Persian language

Persian (local names: فارسی (Farsi) or پارسی [pɒːrˈsi] (Parsi); see Nomenclature), is an Indo-European language spoken in Iran, Afghanistan, and Tajikistan.

Persian and its varieties have official-language status in Iran, Afghanistan, and Tajikistan. According to CIA World Factbook, based on old data, there are approximately 72 million native speakers of Persian in Iran, Afghanistan, Tajikistan and Uzbekistan and about the same number of people in other parts of the world speak Persian, at least as a second language. UNESCO was asked to select Persian as one of its languages in 2006.

Persian has been a medium for literary and scientific contributions to the Islamic world as well as the Western. It has had an influence on certain neighbouring languages, particularly the Turkic languages of Central Asia, Caucasus, and Anatolia as well as Urdu, Hindi, and other Indian langauges. It has had a lesser influence on Arabic and other languages of Mesopotamia.

For five centuries prior to the British colonization, Persian was widely used as a second language in the Indian subcontinent; it took prominence as the language of culture and education in several Muslim courts in South Asia and became the "official language" under the Mughal emperors. Only in 1843 did the subcontinent begin conducting business in English. Evidence of Persian's historical influence there can be seen in the extent of its influence on the languages of the Indian subcontinent, as well as the popularity that Persian literature still enjoys in that region.


Persian belongs to the Western group of the Iranian branch of the Indo-European language family, and is of the Subject Object Verb type. The Western Iranian group contains other related languages such as Kurdish and Baluchi. The language is in the Southwestern Iranian group, along with and very similar to the Larestani and Luri languages.

Local names

The Persian language is locally known as

  • (transliteration: Fārsi) is the official name of dialect spoken in modern day Iran.
  • Tajiki; Official name in Central Asia.
  • Dari (Darbâr - from court), name given to classical Persian poetry and court language of Persian and persianated dynasties. Official name of dialect spoken in Afghanistan.


Persian, the more widely used name of the language in English, is an Anglicized form derived from Latin *Persianus < Latin Persia < Greek Πέρσις Pérsis, a Hellenized form of Old Persian Parsa. According to the Oxford English Dictionary, the term Persian seems to have been first used in English in the mid-16th century. Native Persian speakers call it "Fārsi" (local name) or Parsi. Farsi is the arabicized form of Parsi, due to a lack of the /p/ phoneme in Standard Arabic.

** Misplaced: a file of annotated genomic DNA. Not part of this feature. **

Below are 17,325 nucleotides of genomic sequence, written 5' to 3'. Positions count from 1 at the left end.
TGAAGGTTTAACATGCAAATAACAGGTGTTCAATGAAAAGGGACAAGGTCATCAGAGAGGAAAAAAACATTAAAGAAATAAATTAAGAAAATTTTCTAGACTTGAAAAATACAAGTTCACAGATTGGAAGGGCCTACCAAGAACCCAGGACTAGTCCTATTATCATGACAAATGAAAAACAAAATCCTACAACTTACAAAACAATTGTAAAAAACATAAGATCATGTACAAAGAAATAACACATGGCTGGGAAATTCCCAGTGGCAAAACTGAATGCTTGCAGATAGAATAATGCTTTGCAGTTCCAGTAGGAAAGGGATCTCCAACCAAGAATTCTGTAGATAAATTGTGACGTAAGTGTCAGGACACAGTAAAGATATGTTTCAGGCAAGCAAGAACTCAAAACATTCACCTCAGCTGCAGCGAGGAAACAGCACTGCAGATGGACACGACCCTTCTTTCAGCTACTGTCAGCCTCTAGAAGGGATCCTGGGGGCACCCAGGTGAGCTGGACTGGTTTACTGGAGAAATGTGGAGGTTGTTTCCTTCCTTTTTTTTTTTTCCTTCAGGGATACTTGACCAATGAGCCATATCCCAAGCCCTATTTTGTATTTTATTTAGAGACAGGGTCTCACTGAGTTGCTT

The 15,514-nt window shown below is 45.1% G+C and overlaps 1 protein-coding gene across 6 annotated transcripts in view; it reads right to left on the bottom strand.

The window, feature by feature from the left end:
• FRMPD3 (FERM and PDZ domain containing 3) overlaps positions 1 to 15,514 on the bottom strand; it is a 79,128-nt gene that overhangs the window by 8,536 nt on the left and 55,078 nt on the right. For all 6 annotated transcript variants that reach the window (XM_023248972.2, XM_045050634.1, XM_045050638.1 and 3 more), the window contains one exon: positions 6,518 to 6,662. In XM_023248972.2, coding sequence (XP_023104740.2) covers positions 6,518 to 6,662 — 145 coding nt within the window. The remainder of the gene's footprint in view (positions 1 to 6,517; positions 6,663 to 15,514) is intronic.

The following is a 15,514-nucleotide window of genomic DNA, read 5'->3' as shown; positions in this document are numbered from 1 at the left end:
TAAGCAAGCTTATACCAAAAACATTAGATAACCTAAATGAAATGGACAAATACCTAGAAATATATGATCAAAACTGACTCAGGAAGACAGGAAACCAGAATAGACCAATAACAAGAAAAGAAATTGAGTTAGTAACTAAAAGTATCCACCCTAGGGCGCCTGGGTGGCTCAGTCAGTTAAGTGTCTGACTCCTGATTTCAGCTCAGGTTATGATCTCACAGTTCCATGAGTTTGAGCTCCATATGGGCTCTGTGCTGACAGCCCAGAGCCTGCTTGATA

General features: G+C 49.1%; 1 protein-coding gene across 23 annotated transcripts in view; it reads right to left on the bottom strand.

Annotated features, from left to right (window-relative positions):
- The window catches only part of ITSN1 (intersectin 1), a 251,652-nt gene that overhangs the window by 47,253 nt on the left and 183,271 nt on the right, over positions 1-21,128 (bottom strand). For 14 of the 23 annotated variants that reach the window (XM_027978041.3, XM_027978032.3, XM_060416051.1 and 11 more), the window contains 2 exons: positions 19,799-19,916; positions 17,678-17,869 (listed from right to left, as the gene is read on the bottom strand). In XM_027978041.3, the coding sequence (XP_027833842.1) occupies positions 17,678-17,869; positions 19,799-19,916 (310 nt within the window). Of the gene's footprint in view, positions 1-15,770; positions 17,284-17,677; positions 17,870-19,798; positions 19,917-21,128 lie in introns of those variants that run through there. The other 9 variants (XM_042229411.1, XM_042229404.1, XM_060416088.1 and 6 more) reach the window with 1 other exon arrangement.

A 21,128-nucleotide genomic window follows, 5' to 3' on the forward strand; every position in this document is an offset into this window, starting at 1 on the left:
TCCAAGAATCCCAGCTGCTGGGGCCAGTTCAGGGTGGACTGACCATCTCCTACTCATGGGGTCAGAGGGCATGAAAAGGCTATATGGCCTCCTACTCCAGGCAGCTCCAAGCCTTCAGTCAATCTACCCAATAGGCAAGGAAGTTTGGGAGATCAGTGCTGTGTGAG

In English this language is historically known as "Persian". Some Persian-speakers migrating to the West (particularly to the USA) continued to use 'Farsi' to identify their language in English. The word became a little commonplace in English-speaking countries. "Farsi" is encountered in a few linguistic literature as a name for the language, used both by Iranian and by foreign authors, . However, The Academy of Persian Language and Literature has declared in an official pronouncement that the name "Persian" is more appropriate, as it has the longer tradition in the western languages and better expresses the role of the language as a mark of cultural and national continuity. Some Persian language scholars also have rejected the usage of 'Farsi' in their articles.

The international language encoding standard ISO 639-1 uses the code "fa", as its coding system is based on the local names. The more detailed draft ISO 639-3 uses the name "Persian" (code "fas") for the larger unit ("macrolanguage") spoken across Iran and Afghanistan, but "Eastern Farsi" and "Western Farsi" for two of its subdivisions (roughly coinciding with the varieties in Afghanistan and those in Iran, respectively). Ethnologue, in turn, includes "Farsi, Eastern" and "Farsi, Western" as two separate entries and lists "Persian" and "Parsi" as alternative names for each, besides "Irani" for the western and "Dari" for the eastern form.

A similar terminology, but with even more subdivisions, is also adopted by the LINGUIST List, where "Persian" appears as a subgrouping under "Southwest Western Iranian". Currently, VOA, BBC, DW, and RFE/RL use "Persian Service" for their broadcasts in the language. RFE/RL also includes a Tajik service, and Afghan (Dari) service. This is also the case for the American Association of Teachers of Persian, The Centre for Promotion of Persian Language and Literature, and many of the leading scholars of Persian language.